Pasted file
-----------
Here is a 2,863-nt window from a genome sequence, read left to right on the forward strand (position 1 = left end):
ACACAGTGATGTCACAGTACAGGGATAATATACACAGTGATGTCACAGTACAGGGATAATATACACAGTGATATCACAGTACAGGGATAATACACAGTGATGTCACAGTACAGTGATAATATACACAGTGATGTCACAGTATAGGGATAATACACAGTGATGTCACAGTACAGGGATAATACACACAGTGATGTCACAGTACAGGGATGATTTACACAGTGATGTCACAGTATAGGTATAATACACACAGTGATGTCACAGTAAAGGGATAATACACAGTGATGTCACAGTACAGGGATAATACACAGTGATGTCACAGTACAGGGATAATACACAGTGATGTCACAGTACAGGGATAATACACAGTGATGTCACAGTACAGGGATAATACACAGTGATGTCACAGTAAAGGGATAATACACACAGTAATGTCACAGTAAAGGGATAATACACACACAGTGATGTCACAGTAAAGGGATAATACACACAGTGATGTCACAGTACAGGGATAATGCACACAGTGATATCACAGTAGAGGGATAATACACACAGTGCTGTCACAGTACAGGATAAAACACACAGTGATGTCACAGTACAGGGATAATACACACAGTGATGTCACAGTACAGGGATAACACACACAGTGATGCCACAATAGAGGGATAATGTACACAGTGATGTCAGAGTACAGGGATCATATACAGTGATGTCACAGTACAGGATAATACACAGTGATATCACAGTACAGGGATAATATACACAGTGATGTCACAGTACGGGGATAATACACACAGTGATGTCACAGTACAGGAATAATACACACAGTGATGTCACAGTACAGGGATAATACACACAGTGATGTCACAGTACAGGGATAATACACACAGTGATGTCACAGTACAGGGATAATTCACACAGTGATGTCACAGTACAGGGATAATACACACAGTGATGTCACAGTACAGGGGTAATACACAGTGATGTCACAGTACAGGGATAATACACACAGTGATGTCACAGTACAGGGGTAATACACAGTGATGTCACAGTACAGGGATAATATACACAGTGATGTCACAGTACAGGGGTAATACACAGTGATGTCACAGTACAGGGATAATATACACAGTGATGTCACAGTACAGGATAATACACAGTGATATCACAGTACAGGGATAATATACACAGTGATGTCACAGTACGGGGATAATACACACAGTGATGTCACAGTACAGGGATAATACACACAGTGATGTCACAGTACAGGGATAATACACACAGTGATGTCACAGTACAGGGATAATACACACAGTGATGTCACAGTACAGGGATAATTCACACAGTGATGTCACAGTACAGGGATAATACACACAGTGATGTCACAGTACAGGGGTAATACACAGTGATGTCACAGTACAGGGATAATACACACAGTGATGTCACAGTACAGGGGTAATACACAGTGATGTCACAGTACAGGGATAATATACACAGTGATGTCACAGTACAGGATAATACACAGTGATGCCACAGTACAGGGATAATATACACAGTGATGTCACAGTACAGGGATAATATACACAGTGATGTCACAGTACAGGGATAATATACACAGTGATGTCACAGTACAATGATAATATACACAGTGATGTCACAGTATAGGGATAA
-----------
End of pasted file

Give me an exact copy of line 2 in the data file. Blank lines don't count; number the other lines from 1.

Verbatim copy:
ACACAGTGATGTCACAGTACAGGGATAATATACACAGTGATGTCACAGTACAGGGATAATATACACAGTGATATCACAGTACAGGGATAATACACAGTGATGTCACAGTACAGTGATAATATACACAGTGATGTCACAGTATAGGGATAATACACAGTGATGTCACAGTACAGGGATAATACACACAGTGATGTCACAGTACAGGGATGATTTACACAGTGATGTCACAGTATAGGTATAATACACACAGTGATGTCACAGTAAAGGGATAATACACAGTGATGTCACAGTACAGGGATAATACACAGTGATGTCACAGTACAGGGATAATACACAGTGATGTCACAGTACAGGGATAATACACAGTGATGTCACAGTACAGGGATAATACACAGTGATGTCACAGTAAAGGGATAATACACACAGTAATGTCACAGTAAAGGGATAATACACACACAGTGATGTCACAGTAAAGGGATAATACACACAGTGATGTCACAGTACAGGGATAATGCACACAGTGATATCACAGTAGAGGGATAATACACACAGTGCTGTCACAGTACAGGATAAAACACACAGTGATGTCACAGTACAGGGATAATACACACAGTGATGTCACAGTACAGGGATAACACACACAGTGATGCCACAATAGAGGGATAATGTACACAGTGATGTCAGAGTACAGGGATCATATACAGTGATGTCACAGTACAGGATAATACACAGTGATATCACAGTACAGGGATAATATACACAGTGATGTCACAGTACGGGGATAATACACACAGTGATGTCACAGTACAGGAATAATACACACAGTGATGTCACAGTACAGGGATAATACACACAGTGATGTCACAGTACAGGGATAATACACACAGTGATGTCACAGTACAGGGATAATTCACACAGTGATGTCACAGTACAGGGATAATACACACAGTGATGTCACAGTACAGGGGTAATACACAGTGATGTCACAGTACAGGGATAATACACACAGTGATGTCACAGTACAGGGGTAATACACAGTGATGTCACAGTACAGGGATAATATACACAGTGATGTCACAGTACAGGGGTAATACACAGTGATGTCACAGTACAGGGATAATATACACAGTGATGTCACAGTACAGGATAATACACAGTGATATCACAGTACAGGGATAATATACACAGTGATGTCACAGTACGGGGATAATACACACAGTGATGTCACAGTACAGGGATAATACACACAGTGATGTCACAGTACAGGGATAATACACACAGTGATGTCACAGTACAGGGATAATACACACAGTGATGTCACAGTACAGGGATAATTCACACAGTGATGTCACAGTACAGGGATAATACACACAGTGATGTCACAGTACAGGGGTAATACACAGTGATGTCACAGTACAGGGATAATACACACAGTGATGTCACAGTACAGGGGTAATACACAGTGATGTCACAGTACAGGGATAATATACACAGTGATGTCACAGTACAGGATAATACACAGTGATGCCACAGTACAGGGATAATATACACAGTGATGTCACAGTACAGGGATAATATACACAGTGATGTCACAGTACAGGGATAATATACACAGTGATGTCACAGTACAATGATAATATACACAGTGATGTCACAGTATAGGGATAA